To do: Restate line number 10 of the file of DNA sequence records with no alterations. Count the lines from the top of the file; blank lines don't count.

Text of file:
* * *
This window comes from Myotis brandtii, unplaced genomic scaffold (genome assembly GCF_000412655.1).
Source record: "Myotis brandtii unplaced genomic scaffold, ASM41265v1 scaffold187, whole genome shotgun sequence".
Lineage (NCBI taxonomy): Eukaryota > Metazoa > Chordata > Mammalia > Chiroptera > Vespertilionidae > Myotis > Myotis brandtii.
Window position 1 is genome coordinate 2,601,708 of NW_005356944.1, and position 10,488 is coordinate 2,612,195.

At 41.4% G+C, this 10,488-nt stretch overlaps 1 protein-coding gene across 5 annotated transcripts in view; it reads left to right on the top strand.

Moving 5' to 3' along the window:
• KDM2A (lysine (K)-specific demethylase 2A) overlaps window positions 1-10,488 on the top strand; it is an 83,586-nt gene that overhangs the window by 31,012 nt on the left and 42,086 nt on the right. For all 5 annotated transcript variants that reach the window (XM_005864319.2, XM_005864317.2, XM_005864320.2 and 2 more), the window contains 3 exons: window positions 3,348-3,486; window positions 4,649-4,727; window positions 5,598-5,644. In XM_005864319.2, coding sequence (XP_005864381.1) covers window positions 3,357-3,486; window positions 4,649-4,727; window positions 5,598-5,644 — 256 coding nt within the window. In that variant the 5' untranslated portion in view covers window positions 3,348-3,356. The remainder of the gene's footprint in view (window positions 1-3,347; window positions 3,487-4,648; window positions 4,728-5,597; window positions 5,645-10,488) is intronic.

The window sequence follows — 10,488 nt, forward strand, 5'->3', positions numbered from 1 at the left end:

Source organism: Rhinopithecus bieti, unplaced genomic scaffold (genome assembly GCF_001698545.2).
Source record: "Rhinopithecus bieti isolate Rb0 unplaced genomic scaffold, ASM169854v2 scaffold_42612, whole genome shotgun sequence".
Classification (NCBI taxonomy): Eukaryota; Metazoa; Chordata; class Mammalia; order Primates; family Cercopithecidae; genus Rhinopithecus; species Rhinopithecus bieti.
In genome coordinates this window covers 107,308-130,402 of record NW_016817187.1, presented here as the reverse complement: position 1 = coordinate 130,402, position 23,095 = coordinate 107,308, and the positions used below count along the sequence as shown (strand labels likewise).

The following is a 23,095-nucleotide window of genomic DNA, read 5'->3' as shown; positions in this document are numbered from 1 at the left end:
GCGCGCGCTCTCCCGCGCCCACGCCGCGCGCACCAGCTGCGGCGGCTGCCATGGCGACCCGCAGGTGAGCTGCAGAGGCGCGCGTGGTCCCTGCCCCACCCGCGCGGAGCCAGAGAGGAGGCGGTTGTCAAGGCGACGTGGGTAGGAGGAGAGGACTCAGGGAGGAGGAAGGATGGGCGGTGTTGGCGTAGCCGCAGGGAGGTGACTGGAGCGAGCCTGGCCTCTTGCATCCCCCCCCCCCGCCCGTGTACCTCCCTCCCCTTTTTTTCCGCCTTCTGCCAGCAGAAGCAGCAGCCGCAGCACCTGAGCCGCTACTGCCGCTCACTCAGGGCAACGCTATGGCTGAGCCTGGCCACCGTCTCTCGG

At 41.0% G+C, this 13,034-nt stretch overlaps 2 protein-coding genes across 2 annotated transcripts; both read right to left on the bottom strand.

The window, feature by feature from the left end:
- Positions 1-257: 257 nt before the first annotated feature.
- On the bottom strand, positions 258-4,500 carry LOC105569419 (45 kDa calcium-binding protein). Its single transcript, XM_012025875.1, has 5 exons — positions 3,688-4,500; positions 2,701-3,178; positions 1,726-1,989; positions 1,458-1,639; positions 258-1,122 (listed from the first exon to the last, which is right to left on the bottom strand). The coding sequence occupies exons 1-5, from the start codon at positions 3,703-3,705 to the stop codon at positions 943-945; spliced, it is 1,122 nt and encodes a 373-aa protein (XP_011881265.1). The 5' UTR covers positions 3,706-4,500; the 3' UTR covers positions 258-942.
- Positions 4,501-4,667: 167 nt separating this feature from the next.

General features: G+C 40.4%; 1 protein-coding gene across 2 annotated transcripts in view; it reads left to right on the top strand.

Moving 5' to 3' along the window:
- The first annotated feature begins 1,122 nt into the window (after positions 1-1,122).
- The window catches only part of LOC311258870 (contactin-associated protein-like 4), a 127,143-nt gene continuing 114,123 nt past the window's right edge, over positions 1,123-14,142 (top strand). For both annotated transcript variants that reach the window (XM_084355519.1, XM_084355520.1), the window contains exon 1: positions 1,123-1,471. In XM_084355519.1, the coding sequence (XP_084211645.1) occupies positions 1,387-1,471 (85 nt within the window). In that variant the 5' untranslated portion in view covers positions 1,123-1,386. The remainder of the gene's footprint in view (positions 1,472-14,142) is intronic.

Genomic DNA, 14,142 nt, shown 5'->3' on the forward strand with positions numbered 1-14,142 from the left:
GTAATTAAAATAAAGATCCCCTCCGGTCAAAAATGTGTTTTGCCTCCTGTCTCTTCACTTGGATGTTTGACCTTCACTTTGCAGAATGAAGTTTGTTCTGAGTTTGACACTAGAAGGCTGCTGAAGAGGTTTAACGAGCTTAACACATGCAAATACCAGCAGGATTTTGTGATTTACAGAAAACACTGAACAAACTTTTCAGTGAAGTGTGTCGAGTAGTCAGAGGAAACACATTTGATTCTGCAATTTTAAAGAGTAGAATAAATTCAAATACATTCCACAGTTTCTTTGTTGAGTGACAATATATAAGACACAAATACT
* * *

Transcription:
Source record: "Rhinopithecus bieti isolate Rb0 unplaced genomic scaffold, ASM169854v2 scaffold_42612, whole genome shotgun sequence".